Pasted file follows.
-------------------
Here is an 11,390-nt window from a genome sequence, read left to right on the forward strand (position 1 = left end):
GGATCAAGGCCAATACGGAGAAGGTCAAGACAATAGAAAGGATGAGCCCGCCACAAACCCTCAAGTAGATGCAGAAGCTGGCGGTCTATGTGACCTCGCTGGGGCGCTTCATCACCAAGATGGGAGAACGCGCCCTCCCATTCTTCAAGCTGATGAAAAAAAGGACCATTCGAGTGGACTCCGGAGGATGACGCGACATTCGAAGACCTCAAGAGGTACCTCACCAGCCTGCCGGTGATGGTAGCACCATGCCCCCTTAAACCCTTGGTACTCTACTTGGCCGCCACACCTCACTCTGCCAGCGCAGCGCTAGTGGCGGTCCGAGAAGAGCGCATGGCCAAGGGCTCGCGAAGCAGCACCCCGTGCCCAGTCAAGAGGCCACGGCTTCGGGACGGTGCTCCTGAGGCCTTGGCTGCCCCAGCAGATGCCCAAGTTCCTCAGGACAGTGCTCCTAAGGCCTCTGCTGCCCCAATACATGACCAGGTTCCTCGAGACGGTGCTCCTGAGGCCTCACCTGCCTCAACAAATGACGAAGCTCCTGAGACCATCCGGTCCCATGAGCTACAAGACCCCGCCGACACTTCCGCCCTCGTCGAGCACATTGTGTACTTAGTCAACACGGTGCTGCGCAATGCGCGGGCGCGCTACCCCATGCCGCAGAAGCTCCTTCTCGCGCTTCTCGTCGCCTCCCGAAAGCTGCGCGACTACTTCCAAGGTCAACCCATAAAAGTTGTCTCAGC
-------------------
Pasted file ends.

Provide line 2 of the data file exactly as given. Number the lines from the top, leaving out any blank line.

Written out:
GGATCAAGGCCAATACGGAGAAGGTCAAGACAATAGAAAGGATGAGCCCGCCACAAACCCTCAAGTAGATGCAGAAGCTGGCGGTCTATGTGACCTCGCTGGGGCGCTTCATCACCAAGATGGGAGAACGCGCCCTCCCATTCTTCAAGCTGATGAAAAAAAGGACCATTCGAGTGGACTCCGGAGGATGACGCGACATTCGAAGACCTCAAGAGGTACCTCACCAGCCTGCCGGTGATGGTAGCACCATGCCCCCTTAAACCCTTGGTACTCTACTTGGCCGCCACACCTCACTCTGCCAGCGCAGCGCTAGTGGCGGTCCGAGAAGAGCGCATGGCCAAGGGCTCGCGAAGCAGCACCCCGTGCCCAGTCAAGAGGCCACGGCTTCGGGACGGTGCTCCTGAGGCCTTGGCTGCCCCAGCAGATGCCCAAGTTCCTCAGGACAGTGCTCCTAAGGCCTCTGCTGCCCCAATACATGACCAGGTTCCTCGAGACGGTGCTCCTGAGGCCTCACCTGCCTCAACAAATGACGAAGCTCCTGAGACCATCCGGTCCCATGAGCTACAAGACCCCGCCGACACTTCCGCCCTCGTCGAGCACATTGTGTACTTAGTCAACACGGTGCTGCGCAATGCGCGGGCGCGCTACCCCATGCCGCAGAAGCTCCTTCTCGCGCTTCTCGTCGCCTCCCGAAAGCTGCGCGACTACTTCCAAGGTCAACCCATAAAAGTTGTCTCAGC